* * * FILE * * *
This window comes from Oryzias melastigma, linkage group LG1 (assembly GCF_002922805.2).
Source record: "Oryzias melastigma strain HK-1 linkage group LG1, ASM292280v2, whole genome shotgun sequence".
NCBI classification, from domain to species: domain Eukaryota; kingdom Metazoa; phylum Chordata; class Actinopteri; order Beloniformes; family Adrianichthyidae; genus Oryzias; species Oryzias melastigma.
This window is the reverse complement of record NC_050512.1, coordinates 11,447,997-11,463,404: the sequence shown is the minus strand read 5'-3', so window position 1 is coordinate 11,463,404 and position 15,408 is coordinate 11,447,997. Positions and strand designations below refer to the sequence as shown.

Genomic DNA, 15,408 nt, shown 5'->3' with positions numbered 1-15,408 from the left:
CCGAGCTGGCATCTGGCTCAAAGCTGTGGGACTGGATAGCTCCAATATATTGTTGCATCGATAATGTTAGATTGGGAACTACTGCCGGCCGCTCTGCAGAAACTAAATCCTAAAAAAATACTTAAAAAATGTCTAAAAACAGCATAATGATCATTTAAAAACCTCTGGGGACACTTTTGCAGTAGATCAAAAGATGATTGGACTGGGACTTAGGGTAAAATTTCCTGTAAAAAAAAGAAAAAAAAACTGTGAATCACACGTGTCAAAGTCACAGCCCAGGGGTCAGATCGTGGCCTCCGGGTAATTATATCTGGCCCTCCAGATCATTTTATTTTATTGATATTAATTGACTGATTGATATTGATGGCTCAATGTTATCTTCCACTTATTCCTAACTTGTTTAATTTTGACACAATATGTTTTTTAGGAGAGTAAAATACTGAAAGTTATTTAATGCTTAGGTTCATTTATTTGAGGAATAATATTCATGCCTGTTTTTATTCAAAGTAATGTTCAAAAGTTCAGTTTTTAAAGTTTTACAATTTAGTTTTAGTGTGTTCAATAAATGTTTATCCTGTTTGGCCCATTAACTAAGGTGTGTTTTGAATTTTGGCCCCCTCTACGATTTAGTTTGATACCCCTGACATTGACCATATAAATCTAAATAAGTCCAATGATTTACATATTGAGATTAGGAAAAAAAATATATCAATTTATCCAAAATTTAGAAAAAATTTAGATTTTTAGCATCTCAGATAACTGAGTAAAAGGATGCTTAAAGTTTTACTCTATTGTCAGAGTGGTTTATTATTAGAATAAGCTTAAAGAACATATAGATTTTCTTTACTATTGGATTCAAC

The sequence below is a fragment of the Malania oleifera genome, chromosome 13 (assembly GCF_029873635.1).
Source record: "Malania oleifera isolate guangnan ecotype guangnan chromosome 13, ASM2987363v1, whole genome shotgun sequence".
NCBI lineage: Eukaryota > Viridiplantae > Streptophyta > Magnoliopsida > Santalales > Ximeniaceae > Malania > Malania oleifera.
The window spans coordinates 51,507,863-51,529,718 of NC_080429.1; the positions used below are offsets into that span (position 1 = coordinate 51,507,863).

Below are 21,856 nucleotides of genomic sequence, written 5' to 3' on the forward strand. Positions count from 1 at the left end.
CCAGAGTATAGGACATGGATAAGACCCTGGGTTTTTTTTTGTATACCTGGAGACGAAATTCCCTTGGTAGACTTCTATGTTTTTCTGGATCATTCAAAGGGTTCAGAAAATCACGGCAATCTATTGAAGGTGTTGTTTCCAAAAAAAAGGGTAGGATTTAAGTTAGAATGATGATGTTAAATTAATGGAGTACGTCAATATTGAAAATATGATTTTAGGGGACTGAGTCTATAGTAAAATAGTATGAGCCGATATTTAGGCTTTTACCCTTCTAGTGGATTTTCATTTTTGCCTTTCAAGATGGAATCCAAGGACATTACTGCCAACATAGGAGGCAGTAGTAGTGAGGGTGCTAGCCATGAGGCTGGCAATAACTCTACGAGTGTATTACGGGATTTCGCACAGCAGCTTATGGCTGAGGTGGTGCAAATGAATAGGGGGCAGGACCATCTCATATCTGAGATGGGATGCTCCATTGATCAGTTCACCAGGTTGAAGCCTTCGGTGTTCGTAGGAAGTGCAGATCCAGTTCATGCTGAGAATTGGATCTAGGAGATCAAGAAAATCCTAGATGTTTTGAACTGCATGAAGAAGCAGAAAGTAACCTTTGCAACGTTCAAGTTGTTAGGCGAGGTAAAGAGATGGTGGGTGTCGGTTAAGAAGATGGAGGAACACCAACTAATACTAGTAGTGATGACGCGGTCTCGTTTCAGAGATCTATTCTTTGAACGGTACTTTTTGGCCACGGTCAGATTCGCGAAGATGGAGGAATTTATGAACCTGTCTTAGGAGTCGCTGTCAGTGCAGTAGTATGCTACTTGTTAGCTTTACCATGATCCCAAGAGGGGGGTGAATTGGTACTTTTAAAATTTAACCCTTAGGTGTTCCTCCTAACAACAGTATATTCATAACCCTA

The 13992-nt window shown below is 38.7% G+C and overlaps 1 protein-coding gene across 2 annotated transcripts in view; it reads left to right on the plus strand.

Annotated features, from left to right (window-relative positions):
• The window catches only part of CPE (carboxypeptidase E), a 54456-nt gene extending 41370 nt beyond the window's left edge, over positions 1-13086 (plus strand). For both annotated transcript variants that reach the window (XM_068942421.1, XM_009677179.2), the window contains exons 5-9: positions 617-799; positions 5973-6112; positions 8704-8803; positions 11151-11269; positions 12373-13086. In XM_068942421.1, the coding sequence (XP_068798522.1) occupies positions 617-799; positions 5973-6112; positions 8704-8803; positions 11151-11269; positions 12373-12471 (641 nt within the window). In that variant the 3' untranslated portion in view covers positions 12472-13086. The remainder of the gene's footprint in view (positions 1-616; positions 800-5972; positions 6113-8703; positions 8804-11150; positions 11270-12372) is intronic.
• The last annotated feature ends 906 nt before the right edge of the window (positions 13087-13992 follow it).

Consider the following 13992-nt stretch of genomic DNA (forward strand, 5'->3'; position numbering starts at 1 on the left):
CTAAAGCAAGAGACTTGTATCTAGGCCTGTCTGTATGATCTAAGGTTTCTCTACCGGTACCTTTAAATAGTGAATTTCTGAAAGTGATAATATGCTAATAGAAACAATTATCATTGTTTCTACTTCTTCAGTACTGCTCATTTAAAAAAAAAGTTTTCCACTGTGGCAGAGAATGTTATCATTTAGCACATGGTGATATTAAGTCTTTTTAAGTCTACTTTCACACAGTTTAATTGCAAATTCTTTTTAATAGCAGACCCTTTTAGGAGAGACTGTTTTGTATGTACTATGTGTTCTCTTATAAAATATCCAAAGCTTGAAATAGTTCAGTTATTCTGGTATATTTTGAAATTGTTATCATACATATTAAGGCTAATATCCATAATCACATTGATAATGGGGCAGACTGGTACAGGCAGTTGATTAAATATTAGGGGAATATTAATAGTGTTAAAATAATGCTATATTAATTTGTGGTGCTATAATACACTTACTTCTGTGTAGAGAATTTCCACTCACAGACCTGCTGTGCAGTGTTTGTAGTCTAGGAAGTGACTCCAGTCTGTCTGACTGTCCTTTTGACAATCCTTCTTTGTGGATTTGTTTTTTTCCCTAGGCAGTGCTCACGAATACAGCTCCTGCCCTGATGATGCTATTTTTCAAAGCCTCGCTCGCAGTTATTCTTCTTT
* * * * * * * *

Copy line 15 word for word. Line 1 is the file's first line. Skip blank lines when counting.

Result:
• The window catches only part of CPE (carboxypeptidase E), a 54456-nt gene extending 41370 nt beyond the window's left edge, over positions 1-13086 (plus strand). For both annotated transcript variants that reach the window (XM_068942421.1, XM_009677179.2), the window contains exons 5-9: positions 617-799; positions 5973-6112; positions 8704-8803; positions 11151-11269; positions 12373-13086. In XM_068942421.1, the coding sequence (XP_068798522.1) occupies positions 617-799; positions 5973-6112; positions 8704-8803; positions 11151-11269; positions 12373-12471 (641 nt within the window). In that variant the 3' untranslated portion in view covers positions 12472-13086. The remainder of the gene's footprint in view (positions 1-616; positions 800-5972; positions 6113-8703; positions 8804-11150; positions 11270-12372) is intronic.